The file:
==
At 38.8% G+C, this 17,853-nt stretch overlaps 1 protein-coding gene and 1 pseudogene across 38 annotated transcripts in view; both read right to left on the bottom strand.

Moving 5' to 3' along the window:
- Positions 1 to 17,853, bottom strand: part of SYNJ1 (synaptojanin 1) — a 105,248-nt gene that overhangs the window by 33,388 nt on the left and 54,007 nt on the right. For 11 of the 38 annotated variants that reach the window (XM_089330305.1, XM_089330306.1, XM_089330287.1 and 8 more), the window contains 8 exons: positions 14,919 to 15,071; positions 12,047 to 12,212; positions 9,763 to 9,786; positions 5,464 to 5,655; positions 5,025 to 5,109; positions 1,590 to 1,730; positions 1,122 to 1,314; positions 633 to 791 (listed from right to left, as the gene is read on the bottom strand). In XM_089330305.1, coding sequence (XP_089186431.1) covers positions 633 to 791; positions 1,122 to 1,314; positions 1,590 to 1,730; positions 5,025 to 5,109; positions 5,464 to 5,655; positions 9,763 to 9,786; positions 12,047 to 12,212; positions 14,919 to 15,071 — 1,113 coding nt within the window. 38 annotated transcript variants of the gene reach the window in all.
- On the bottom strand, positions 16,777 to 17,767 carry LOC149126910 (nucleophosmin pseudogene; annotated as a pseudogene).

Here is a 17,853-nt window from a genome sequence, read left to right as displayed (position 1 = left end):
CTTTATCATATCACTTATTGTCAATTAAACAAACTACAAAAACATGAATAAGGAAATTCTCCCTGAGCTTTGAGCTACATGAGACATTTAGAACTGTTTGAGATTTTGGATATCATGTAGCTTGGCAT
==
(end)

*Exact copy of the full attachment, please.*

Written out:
At 38.8% G+C, this 17,853-nt stretch overlaps 1 protein-coding gene and 1 pseudogene across 38 annotated transcripts in view; both read right to left on the bottom strand.

Moving 5' to 3' along the window:
- Positions 1 to 17,853, bottom strand: part of SYNJ1 (synaptojanin 1) — a 105,248-nt gene that overhangs the window by 33,388 nt on the left and 54,007 nt on the right. For 11 of the 38 annotated variants that reach the window (XM_089330305.1, XM_089330306.1, XM_089330287.1 and 8 more), the window contains 8 exons: positions 14,919 to 15,071; positions 12,047 to 12,212; positions 9,763 to 9,786; positions 5,464 to 5,655; positions 5,025 to 5,109; positions 1,590 to 1,730; positions 1,122 to 1,314; positions 633 to 791 (listed from right to left, as the gene is read on the bottom strand). In XM_089330305.1, coding sequence (XP_089186431.1) covers positions 633 to 791; positions 1,122 to 1,314; positions 1,590 to 1,730; positions 5,025 to 5,109; positions 5,464 to 5,655; positions 9,763 to 9,786; positions 12,047 to 12,212; positions 14,919 to 15,071 — 1,113 coding nt within the window. 38 annotated transcript variants of the gene reach the window in all.
- On the bottom strand, positions 16,777 to 17,767 carry LOC149126910 (nucleophosmin pseudogene; annotated as a pseudogene).

Here is a 17,853-nt window from a genome sequence, read left to right as displayed (position 1 = left end):
CTTTATCATATCACTTATTGTCAATTAAACAAACTACAAAAACATGAATAAGGAAATTCTCCCTGAGCTTTGAGCTACATGAGACATTTAGAACTGTTTGAGATTTTGGATATCATGTAGCTTGGCAT